This has not been a typical United States election. I come from a family that runs the gamut of political views and typically, as Americans, we disagree on issues, on how big the government will be, how the government will run and who will get what resources. These differences have always been challenging enough. It isn’t always pleasant, and many a Thanksgiving dinner has been awkward when politics gets brought up. But that holiday awkwardness has become an American tradition, right along with the pumpkin pie.
But not this election. This election has been different than most elections in my lifetime. This election has been driven not just by the issues, but also by a powerful narrative of trauma. By the things that were said that are making people feel unsafe and afraid—for themselves, for their families. Mothers and fathers fearing for their disabled children, or for their gay and lesbian children, or their African-American children, or Latino children or Muslim children. Children fearing for themselves and their friends. And thousands and thousands of women who began to relive their sexual traumas. The numbers are staggering. When Kelly Oxford tweeted in response to the Trump tapes, “Tweet me your first assault,” 27 million women responded. 27 million! It is simply staggering. It seems that anyone with a trauma history was triggered during this election. And trauma survivors have begun to speak up in droves.
In this election the political and the personal have collided with trauma. There have been so many women telling friends, FaceBook pages, and their husbands, boyfriends, wives and significant others the stories that had remained hidden for years. And while each individual will be on a different journey of healing for her or his story, this much is true: action heals. The very nature of trauma is helplessness. At the moment of trauma, a victim is rendered helpless—and this inability to act on your own behalf becomes part of the trauma. But this reawakening of trauma on such a large scale, and as a community brings with it a possibility that may have eluded most of us. While trauma can make us feel helpless and alone: that situation is no longer true. It all already happened: you are here now, and can heal, act and impact your world. You are not alone---you are a part of a community of survivors and warriors. And you can take action, you can vote.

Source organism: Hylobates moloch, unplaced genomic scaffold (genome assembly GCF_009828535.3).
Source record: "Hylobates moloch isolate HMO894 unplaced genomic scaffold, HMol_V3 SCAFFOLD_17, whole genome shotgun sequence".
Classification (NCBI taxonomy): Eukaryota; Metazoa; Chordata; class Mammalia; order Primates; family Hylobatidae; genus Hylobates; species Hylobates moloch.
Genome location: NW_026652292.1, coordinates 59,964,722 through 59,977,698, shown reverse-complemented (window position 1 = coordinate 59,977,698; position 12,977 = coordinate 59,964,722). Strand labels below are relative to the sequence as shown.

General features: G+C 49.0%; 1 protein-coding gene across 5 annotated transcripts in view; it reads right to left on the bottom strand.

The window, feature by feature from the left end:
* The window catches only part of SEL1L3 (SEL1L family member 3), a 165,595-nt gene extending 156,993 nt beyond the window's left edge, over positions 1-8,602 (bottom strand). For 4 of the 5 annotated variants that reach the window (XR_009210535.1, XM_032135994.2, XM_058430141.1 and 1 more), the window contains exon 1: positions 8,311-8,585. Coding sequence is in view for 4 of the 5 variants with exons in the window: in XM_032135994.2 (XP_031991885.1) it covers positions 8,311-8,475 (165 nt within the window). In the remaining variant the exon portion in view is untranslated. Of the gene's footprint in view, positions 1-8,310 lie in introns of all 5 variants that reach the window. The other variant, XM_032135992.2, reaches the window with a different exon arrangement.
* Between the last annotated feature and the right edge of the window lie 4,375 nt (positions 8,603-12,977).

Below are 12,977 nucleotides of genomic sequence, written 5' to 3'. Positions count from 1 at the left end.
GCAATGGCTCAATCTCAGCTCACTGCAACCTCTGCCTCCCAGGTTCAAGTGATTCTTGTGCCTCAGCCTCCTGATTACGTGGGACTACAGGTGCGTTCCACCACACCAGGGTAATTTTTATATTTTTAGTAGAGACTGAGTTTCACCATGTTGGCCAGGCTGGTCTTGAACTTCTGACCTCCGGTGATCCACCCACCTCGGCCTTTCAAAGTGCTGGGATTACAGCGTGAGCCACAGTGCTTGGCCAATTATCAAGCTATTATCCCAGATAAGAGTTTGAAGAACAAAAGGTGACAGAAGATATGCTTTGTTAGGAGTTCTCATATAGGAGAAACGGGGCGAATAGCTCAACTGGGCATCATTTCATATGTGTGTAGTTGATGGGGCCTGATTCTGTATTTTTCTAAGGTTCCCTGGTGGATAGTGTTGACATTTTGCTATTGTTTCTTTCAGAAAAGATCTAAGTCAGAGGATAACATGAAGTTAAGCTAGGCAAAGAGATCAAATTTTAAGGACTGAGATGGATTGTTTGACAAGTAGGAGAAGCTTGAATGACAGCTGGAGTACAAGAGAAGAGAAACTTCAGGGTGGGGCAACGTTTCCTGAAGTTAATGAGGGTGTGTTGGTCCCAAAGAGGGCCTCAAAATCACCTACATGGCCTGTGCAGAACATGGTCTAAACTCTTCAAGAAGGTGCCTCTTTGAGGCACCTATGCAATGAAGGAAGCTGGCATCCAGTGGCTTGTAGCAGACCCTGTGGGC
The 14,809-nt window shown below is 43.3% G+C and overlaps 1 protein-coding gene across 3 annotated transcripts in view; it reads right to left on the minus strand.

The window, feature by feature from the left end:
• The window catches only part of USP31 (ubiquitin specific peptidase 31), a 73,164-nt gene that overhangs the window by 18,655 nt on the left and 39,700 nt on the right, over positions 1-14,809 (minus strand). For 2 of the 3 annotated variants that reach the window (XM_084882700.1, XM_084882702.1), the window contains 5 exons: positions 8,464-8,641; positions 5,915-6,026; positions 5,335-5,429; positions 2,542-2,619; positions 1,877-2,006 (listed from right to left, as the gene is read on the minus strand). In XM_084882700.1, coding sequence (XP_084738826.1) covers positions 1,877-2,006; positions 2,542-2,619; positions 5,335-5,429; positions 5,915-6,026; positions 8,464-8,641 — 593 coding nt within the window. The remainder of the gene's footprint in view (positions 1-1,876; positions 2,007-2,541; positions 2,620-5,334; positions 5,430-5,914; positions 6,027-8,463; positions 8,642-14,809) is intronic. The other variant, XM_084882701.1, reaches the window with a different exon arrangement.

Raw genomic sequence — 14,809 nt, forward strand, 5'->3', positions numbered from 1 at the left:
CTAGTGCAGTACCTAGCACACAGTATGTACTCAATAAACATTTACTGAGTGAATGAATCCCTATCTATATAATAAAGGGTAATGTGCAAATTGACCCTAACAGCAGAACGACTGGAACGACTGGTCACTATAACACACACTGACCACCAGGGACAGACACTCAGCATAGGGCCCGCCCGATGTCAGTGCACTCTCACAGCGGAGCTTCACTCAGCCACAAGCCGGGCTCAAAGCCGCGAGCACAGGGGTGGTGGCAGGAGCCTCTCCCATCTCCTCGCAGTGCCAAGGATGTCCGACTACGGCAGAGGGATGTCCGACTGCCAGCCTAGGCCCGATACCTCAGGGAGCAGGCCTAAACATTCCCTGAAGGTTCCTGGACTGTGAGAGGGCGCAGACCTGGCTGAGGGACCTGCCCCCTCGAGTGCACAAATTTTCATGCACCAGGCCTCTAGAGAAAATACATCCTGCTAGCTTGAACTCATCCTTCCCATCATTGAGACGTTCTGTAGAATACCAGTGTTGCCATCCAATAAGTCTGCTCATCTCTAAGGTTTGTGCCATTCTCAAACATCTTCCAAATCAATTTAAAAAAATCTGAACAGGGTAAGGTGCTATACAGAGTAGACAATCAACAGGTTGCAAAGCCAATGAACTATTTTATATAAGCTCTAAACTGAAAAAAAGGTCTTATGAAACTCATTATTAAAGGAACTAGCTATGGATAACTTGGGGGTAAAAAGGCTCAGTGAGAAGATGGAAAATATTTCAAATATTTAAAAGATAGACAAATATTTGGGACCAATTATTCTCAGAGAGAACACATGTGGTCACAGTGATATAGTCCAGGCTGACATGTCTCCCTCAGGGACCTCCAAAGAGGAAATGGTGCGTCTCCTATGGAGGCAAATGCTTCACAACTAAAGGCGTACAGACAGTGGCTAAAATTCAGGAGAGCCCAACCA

Citizenship, it turns out, may be one of the greatest healing interventions. As a consultant, I have worked in communities from Cambodia to Alaska with leaders who confront social issues through engaging their own leadership and using this leadership in their communities. They have confronted the trauma in their communities by doing action projects that get at the root cause of the social problems they most struggle with—whether that is HIV/AIDS or domestic violence and sexual assault. I have watched leaders and communities begin to heal their trauma through action—through the experience of using their own agency and power to take on the problem. They heal by taking action, and they heal by being part of a community who supports each other through the work of healing through action. They are not helpless, because they can take action. And they are not alone, because they can do it together.
And this is what available to us now. Vote. Volunteer. Help. Support. Canvass. Call. Donate. Drive. Act. Lead. Healing is possible because you can take action. And no one heals alone. We can do this together.
© 2016 Gretchen L. Schmelzer, Ph
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